STALKING / AGGRAVATED STALKING
Stalking arrests occur when an individual engages in a repeat course of conduct that’s designed to cause a substantial amount of emotional distress to another. Although typically misdemeanors, stalking charges can quickly become serious felonies when the repeated conduct/harassment is accompanied by a threat of harm that places the victim in fear of death or bodily injury. In those circumstances, “stalking” can quickly turn into “aggravated” stalking.
Often times claims of “stalking” are inflated by the victim with respect to the threat of harm and the quantity of acts alleged to have been committed. Stalking charges usually occur when there are allegations of domestic violence, or when “stalking” is being used as a basis for a temporary injunction for protection against violence. Arrests for stalking/aggravated stalking are simply a way for partners to excises power or get leverage for a breakup or divorce.
Pursuant to Florida Statute § 784.048(2), the offense of stalking is a first-degree misdemeanor punishable by up to 364 days in the county jail and/or a fine up to $1,000.00. For the state to prove the crime of stalking the state must prove the following elements at trial beyond and to the exclusion of all reasonable doubt.
The Defendant repeatedly, maliciously, and willfully did one of the following to the victim:
1. Harassed, which means to engage in a course of conduct directed at the victim which serves no legitimate purpose and causes the victim substantial emotional distress; or
2. Cyberstalked, which means to engage in a course of conduct to communicate or cause communication of language, words or images through the use of electronic communications or electronic mail which is directed at the victim, and serves no legitimate purpose, but instead causes the victim substantial emotional distress.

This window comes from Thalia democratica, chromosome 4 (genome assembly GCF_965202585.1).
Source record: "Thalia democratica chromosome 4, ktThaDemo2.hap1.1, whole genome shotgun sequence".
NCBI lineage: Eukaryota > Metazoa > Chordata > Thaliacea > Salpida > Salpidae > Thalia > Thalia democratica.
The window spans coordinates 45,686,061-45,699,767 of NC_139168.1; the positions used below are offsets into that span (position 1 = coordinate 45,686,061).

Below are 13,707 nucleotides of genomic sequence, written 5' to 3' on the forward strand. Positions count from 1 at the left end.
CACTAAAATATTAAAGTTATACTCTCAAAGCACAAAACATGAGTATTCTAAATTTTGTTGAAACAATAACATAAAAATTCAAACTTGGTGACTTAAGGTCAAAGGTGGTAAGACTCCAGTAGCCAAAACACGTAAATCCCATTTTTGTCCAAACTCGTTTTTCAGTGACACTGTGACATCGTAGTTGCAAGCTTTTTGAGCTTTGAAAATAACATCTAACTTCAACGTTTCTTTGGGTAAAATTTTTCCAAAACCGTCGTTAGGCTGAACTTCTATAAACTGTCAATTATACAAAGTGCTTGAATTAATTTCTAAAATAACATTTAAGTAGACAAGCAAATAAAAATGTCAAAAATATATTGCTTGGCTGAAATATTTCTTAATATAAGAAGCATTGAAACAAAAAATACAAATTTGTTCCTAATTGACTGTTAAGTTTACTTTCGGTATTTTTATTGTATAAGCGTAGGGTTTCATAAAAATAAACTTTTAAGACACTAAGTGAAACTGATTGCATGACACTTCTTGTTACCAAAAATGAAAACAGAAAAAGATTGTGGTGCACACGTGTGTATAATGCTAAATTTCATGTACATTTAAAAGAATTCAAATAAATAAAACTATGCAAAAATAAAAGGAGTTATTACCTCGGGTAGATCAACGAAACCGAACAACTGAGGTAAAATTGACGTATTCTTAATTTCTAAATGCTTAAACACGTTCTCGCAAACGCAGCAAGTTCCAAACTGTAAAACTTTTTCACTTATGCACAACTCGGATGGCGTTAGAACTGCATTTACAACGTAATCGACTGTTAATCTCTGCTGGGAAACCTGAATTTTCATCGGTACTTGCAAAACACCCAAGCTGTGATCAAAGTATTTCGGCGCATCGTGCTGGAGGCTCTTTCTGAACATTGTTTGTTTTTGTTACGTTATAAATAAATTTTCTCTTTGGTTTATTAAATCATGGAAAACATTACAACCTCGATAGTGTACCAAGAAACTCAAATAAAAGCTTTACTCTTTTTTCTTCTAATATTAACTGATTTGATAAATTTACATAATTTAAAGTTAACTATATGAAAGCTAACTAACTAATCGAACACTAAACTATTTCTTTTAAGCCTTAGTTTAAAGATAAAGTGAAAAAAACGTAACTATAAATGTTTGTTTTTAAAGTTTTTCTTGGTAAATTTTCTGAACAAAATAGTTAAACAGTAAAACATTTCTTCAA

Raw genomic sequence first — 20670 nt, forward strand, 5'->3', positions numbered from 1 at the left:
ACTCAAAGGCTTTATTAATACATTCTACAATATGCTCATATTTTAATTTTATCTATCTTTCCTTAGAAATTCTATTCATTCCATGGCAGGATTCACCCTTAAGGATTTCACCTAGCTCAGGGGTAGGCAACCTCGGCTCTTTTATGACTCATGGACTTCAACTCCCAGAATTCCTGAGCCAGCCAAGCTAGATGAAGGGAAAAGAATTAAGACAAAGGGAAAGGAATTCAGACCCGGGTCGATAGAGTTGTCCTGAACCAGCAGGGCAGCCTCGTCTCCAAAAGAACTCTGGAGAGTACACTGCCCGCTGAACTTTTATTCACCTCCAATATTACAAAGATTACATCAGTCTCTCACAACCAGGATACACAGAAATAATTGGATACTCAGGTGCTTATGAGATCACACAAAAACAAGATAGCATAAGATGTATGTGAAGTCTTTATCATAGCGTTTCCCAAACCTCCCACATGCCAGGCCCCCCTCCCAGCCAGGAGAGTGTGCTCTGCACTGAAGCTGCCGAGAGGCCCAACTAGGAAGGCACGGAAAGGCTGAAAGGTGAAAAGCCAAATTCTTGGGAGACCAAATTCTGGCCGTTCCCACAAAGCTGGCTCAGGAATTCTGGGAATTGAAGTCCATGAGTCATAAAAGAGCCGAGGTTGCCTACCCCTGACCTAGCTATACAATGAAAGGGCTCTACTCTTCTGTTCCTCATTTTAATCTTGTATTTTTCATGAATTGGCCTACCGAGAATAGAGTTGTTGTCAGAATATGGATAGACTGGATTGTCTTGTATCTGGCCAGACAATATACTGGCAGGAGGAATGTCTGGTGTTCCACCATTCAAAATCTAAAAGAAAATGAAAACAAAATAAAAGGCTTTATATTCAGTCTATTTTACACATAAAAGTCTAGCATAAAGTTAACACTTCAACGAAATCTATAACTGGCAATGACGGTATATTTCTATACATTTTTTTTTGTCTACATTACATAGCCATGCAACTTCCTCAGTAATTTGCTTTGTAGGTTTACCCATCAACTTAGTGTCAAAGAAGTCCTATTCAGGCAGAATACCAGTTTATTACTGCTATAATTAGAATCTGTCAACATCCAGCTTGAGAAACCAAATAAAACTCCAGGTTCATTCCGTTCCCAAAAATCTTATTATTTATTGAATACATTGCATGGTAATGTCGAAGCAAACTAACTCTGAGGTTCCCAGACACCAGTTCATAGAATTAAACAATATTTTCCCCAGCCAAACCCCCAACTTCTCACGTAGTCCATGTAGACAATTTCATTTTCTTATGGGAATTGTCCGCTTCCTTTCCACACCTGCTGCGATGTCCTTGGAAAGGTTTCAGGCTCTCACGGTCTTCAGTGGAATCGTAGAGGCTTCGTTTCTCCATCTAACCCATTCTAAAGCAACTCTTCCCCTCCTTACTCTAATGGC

Pursuant to Florida Statute § 784.048(3), the offense of aggravated stalking is a third-degree felony punishable by up to five years in Florida State Prison and/or a $5,000.00 fine. Aggravated stalking requires the state to prove the offense of stalking plus that the defendant:
1. Made a credible threat, which means a threat against the life of or a threat to cause bodily injury to the victim and the threat was made with the intent to cause the victim to fear for her safety.
2. The threat was made with the intent to place the victim in reasonable fear of bodily injury or death to the victim, or the victim’s child, sibling, spouse, or parent. Many felony charges of aggravated stalking arise after an injunction or order of probation has already been granted.
For a free consultation with an experienced Fort Lauderdale Stalking Defense Attorney and to see how David J. Sobel can defend you, contact Mr. Sobel at (954) 383-3000. You will be able to speak directly with Mr. Sobel 24/7.